Even after the initial death toll was cut by more than half, the human and material devastation of a string of tornadoes that buffeted areas of the Archdiocese of Oklahoma City May 19-20 was incalculable.
“Our first concern is for the victims who have lost their lives or loved ones and suffered injury or loss of property,” said a May 21 statement by Archbishop Paul S. Coakley of Oklahoma City.
“We are moved by the efforts of the first responders who have put their own lives on hold to help in this time of need. We owe them a debt of gratitude and assure them of our prayers,” Archbishop Coakley said.
St. Andrew the Apostle Church in Moore, an Oklahoma City suburb that bore the brunt of the EF-5 tornado that hit mid-afternoon May 20, was spared, although it had lost its telephone service in the wake of the twister. Archbishop Coakley told Catholic News Service in a May 21 telephone interview he was planning to visit the site at the conclusion of the interview, adding the church had also lost power and water.
Ordained to the priesthood in the Diocese of Wichita, Kan., Archbishop Coakley said he had been in Wichita attending to matters dealing with the estate of his recently deceased father when he got word of the first round of storms.
“I immediately returned, soon after the storms had gone through. But it was impossible to get into Moore. I-35 has been closed down,” Archbishop Coakley told CNS. “It was just utter chaos there. There was a lot of debris in the roads and utter gridlock.” He added the Our Lady of Guadalupe Youth Camp had suffered “some pretty severe structural damage” in the initial round of tornadoes May 19.
The revised number of those confirmed dead stood at 24, including at least seven children, as of midday May 21, down from the original estimate of 51. A spokeswoman for the Oklahoma City medical examiner at one point had put the death toll at 91 with more than 140 injured, nearly half of them children.
Archbishop Coakley said the consensus is that this twister “even surpasses the one that’s become even the most well-known one in Oklahoma — May 3, 1999. They’re saying that this one appears to have been even great in terms of damage and property that has been destroyed.”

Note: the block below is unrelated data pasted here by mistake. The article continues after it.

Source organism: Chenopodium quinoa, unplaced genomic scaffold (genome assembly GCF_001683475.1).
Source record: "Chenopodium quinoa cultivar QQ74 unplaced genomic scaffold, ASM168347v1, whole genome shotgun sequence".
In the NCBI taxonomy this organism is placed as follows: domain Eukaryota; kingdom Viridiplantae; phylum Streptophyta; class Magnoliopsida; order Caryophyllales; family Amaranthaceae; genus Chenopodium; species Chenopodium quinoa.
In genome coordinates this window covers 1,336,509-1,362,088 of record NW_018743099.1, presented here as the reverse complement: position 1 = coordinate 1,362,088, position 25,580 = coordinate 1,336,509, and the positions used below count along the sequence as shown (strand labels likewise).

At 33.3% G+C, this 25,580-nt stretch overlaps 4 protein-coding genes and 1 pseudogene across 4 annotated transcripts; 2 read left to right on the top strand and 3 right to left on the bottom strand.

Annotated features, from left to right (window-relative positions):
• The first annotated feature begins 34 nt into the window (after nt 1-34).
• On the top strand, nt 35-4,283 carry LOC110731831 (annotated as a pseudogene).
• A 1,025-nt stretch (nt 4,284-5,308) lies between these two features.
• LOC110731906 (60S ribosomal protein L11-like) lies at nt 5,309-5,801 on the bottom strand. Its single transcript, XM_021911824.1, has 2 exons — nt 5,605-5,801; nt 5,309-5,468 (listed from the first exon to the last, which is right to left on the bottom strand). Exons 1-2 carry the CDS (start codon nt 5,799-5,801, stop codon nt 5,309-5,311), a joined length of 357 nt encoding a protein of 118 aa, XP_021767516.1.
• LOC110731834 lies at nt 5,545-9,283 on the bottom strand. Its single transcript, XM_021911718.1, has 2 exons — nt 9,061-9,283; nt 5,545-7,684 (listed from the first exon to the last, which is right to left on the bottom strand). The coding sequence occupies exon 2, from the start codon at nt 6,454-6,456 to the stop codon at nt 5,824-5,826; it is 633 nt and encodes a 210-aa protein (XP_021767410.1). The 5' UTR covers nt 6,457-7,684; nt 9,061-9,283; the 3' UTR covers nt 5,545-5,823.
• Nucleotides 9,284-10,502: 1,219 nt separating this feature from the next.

Officials with the Society of St. Vincent de Paul were expected to arrive in Norman by midday May 21 to meet with members of the society’s local conferences in the Archdiocese of Oklahoma City to assess needs of tornado victims throughout the state.
“We’re trying to make a determination of unmet needs and what our appeal will be,” Elizabeth Disco-Shearer, executive director of the society’s south-central region, told Catholic News Service as her three-member team traveled from West, Texas, where she was assisting families who lost homes in a mammoth fertilizer factory explosion April 17.
“We go in and work with the local authorities and integrate into the process. Within the first 72 hours, it’s a fact-gathering mission to determine where we can be most effective,” she said.
Plans call for the agency to bring in specialists in a rapid response team, she added.
Disco-Shearer has been scrambling of late. Her office also was assisting families in the north Texas communities of Granbury and Cleburne struck by violent tornados in mid-May.
“In the south-central region, we certainly need a lot of prayers right now,” she said.
“Catholic Charities OKC and we as an archdiocese will work with many others to ensure a smooth and comprehensive response not only to the immediate needs of those affected by the violent storms, but also to their long-term needs as they rebuild their lives,” Archbishop Coakley said in his statement. He told CNS, “We’re not as evident as other first responders,” citing the American Red Cross as an example. “We focus on the long-term recovery efforts to help people rebuild their lives long after the disaster’s struck.”
Catholic Charities of the Archdiocese of Oklahoma City planned to send teams into the ravaged areas as soon as possible, said Sonny Wilkinson, associate director for mission advancement. The May 20 twister left a 20-mile path of death and destruction.
In addition to Moore, Wilkinson said teams were planning to head to Edmond and Shawnee.
“None of our parishes suffered any damage,” he said. “We’ll do the assessment and help with immediate needs.”
Meanwhile, Catholic Charities USA’s disaster response program has contact the local agency asking about the assistance it can offer, but Wilkinson said he will not know what is needed until the initial assessments are made.
“They’ve been great in offering assistance,” he said. “We haven’t asked them to come but I imagine that is on the horizon.
“We’ve heard from Catholic Charities in Joplin (Mo.), Tulsa (Okla.), Las Vegas, Baton Rouge (La.). The Catholic Charities network is really responding to this and wanting to help.”
Nationally, the Knights of Columbus has sent $10,000 to the Oklahoma state council to assist with the relief effort.
The organization said in a May 21 statement it is waiting for recovery efforts to “calm down” before sending in a team to assess how else it might respond.
“Our prayers are with the people of Oklahoma today. And we will back up those prayers with deeds for as long as it takes,” President Barack Obama said in remarks at the White House May 21, a day after he signed a major disaster declaration covering the state of Oklahoma and committing federal aid and resources to five Oklahoma counties.
“As a nation, our full focus right now is on the urgent work of rescue, and the hard work of recovery and rebuilding that lies ahead,” Obama said.
“There are homes and schools to rebuild, businesses and hospitals to reopen, there are parents to console, first responders to comfort, and, of course, frightened children who will need our continued love and attention,” he added. – CNS